Half-Baked Ideas: On Race, Tokenism, and Representation

There was a fine article in Ye Olde New York Times about the dearth of kids books with latino main characters, particularly ones that aren't about either migrant workers or Cinco de Mayo.

And within this article Julia Alvarez is quoted as saying, “My skin crawls a little when this literature is introduced because
people are being righteous." A sort of: don't do this just to make them Latino. But I think: maybe actually do do it just to make them Latino.

Note: I know she's more talking about Literature. Which: OK. Fine. But a lot of what we're talking about? Cam Jansen? I don't think so.

There are so many, many crappy books, with completely unrealistic, cardboard (white) characters. And kids love them. Think the hideous Mary-Kate and Ashley detective stories of my girls' feckless youth, or the Dear Dumb Diary books, or the Candy Apple books. Do we really think that these characters were white in some deep-seated, psychologically astute, inevitable literary truth way? I think not. I think they're more white in some reflexive, ruling class, generally blind to the rest of the world, hegemonic (is that the word?) way. Books that seem more produced by committee than written. And for these? I say go ahead, just force the issue and make characters non-white—just freaking do it.

It makes a difference to see your face out there in the world. My friend's son, who is black, saw this comic book, last year, when she brought it home for him.

Ultimatespiderman1variantmain

He opened the cover, and inside is Spiderman, his mask off, his face black. And he got quiet, and his eyes got big and amazed and he said, "Mom…is that me?"

Do you think that Spiderman is black because it made some kind of internal literary sense? Or do you think they thought, "Holy crap, we've been making everyone, everywhere white, we should think about making at least someone black, what are our marketing numbers on Spiderman?" I don't think it matters which they said, actually. I think what matters is that kids get to look in a comic book, and see themselves sometimes. I think there should be so many different faces it doesn't have to be a conscious effort anymore. And when someone is adjusting the settings on the automatic story creation machines that churn out soothing mindless crap for kids? I think they should change the settings to "represent everyone."

This, at any rate, is my current half-baked idea.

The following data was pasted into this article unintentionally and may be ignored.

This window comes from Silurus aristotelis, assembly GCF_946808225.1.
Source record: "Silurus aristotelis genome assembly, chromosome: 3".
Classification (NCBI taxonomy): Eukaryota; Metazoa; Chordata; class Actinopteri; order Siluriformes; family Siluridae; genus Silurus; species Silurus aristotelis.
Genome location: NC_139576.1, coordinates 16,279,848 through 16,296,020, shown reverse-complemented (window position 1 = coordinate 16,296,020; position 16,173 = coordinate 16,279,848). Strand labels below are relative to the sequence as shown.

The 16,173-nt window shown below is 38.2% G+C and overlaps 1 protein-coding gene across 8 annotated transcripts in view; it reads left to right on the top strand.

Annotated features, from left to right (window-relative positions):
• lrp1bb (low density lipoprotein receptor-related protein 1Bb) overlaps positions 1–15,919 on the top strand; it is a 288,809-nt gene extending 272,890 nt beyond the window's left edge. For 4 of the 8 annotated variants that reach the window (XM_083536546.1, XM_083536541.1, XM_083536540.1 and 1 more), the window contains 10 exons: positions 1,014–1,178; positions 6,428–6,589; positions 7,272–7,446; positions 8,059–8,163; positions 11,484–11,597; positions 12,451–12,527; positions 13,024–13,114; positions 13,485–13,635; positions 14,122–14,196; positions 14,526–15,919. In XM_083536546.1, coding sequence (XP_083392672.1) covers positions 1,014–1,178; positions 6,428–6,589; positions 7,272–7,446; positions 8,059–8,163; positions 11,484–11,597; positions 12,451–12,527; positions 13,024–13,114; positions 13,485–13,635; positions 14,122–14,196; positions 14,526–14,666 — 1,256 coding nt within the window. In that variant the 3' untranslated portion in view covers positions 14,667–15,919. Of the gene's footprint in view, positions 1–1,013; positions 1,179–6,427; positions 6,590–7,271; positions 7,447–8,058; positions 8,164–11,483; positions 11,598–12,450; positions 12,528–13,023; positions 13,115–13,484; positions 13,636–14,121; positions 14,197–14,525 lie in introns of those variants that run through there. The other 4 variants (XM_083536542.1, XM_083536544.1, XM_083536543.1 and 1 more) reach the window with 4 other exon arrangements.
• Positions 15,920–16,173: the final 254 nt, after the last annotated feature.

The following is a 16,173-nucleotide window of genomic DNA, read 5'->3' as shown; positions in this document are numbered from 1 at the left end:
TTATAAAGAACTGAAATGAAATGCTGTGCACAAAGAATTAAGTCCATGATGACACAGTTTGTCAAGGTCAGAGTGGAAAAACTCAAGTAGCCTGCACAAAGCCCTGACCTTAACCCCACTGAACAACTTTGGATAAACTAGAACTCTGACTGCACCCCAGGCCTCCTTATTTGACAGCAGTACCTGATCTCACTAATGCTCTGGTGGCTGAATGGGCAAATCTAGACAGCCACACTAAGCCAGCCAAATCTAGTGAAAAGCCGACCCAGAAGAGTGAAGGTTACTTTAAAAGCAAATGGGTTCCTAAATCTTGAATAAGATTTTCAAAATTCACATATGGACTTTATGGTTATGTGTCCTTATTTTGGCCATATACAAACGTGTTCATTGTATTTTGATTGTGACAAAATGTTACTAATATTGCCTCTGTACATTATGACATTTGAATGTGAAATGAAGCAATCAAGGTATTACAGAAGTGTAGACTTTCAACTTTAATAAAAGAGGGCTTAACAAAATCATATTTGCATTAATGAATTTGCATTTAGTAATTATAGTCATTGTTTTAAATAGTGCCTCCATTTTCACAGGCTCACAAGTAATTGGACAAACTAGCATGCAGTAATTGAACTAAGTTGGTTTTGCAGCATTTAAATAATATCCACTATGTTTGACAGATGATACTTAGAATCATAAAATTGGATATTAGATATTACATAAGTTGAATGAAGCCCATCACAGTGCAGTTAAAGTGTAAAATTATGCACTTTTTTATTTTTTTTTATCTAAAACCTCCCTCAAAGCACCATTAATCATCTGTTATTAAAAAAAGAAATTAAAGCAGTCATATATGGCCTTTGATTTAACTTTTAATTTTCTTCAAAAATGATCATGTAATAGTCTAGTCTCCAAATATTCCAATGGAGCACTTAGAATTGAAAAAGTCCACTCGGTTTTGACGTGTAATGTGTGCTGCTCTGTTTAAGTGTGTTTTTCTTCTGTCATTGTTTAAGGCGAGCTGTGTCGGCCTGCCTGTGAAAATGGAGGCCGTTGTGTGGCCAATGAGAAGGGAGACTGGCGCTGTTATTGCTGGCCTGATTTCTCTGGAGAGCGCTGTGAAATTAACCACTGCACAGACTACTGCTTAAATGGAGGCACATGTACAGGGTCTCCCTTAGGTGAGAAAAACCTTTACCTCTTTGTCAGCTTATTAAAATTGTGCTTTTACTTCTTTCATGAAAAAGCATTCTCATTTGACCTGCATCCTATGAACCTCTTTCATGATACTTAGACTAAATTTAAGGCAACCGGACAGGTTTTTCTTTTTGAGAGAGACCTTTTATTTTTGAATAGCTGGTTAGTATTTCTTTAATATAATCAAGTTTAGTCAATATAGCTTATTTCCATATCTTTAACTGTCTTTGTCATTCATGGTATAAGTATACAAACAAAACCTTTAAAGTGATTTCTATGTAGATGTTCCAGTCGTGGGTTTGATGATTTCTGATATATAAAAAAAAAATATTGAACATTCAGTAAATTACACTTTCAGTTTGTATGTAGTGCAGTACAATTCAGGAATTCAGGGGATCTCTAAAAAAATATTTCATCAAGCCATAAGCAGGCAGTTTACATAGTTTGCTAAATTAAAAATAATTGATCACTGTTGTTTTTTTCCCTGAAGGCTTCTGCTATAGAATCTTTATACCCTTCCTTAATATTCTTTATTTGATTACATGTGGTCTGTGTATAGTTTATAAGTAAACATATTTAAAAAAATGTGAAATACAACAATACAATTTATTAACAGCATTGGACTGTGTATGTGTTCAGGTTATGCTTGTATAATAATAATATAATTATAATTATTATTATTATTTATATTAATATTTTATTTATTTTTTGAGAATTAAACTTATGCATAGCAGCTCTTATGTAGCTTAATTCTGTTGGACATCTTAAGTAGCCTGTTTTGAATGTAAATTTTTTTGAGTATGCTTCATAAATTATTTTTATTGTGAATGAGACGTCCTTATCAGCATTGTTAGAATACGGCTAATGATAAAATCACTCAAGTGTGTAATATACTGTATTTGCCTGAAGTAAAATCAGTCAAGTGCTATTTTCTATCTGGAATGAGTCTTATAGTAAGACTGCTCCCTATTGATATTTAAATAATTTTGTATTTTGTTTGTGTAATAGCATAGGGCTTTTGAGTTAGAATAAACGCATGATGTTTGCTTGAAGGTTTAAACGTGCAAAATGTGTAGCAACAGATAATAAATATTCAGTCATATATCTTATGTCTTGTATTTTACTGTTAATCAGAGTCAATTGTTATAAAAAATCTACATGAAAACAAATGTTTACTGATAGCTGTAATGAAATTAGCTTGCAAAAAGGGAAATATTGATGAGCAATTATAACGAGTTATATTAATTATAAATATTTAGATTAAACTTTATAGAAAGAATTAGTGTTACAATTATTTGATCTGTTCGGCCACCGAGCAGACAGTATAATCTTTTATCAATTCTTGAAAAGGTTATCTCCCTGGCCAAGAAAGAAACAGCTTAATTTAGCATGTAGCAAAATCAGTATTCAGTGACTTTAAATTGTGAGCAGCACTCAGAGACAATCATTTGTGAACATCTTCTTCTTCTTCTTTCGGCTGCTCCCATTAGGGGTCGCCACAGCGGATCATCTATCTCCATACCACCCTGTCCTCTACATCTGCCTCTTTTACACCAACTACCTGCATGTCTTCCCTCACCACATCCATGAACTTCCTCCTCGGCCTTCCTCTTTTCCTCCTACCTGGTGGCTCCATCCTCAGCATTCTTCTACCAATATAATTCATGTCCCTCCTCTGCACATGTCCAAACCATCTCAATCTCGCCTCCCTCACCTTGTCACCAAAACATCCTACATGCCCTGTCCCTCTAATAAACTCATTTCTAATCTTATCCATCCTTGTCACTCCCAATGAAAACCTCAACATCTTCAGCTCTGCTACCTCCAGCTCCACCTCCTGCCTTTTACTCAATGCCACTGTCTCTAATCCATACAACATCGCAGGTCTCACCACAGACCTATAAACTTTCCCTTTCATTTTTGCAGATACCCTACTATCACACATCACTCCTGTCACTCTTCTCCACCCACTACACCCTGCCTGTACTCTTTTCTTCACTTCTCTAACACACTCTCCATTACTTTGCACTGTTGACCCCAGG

8 thoughts on “Half-Baked Ideas: On Race, Tokenism, and Representation

  1. I think it’s a fine one and agree in every way. Given that in our public schools out here in Los Angeles, white kids are a minority, when my boys were young, the worksheets at school nearly always had very difficult to pronounce names of children from a dizzying array of countries and nationalities who appeared to all be living on some suburban street.

    Like

  2. I’d like to see a cheat sheet for writers, kind of like this but with more characteristics like disabilities, jobs, and I don’t know what else, something that forms a “random character generator”. Every writer for series books, screenplays, TV shows would just go through and plug in the appropriate qualities. As it is, writers are all much too conditioned to only use qualities that inform the character and/or the plot. You hardly ever run across a kid with asthma or autism or diabetes unless it is significant.
    At first it would seem weird, but I think everyone would get used to it quickly, the same way people got used to the shift from hypothetical he to hypothetical he alternating with hypothetical she. And I’d make casting directors use the same sort of random generator, too. I’m tired of the current cliche of “one boy, one girl, one boy of Asian or African ancestry”. I’d love to see a blind Hmong character in a story set in Atlanta, without it having to mean anything.

    Like

  3. Interesting fact- There is about 1 character you run into in your average manga or American comic who has dark skin. And in fantasy books in alternaworlds, the people are usually fair-skinned. So, viva Spiderman.

    Like

  4. Representation of people of color in media is amazingly, incredibly important! It’s definitely not a half baked idea, but a great and important realization that more people should reach and embrace! 😀

    Like

Leave a Reply

Fill in your details below or click an icon to log in:

WordPress.com Logo

You are commenting using your WordPress.com account. Log Out /  Change )

Google photo

You are commenting using your Google account. Log Out /  Change )

Twitter picture

You are commenting using your Twitter account. Log Out /  Change )

Facebook photo

You are commenting using your Facebook account. Log Out /  Change )

Connecting to %s

This site uses Akismet to reduce spam. Learn how your comment data is processed.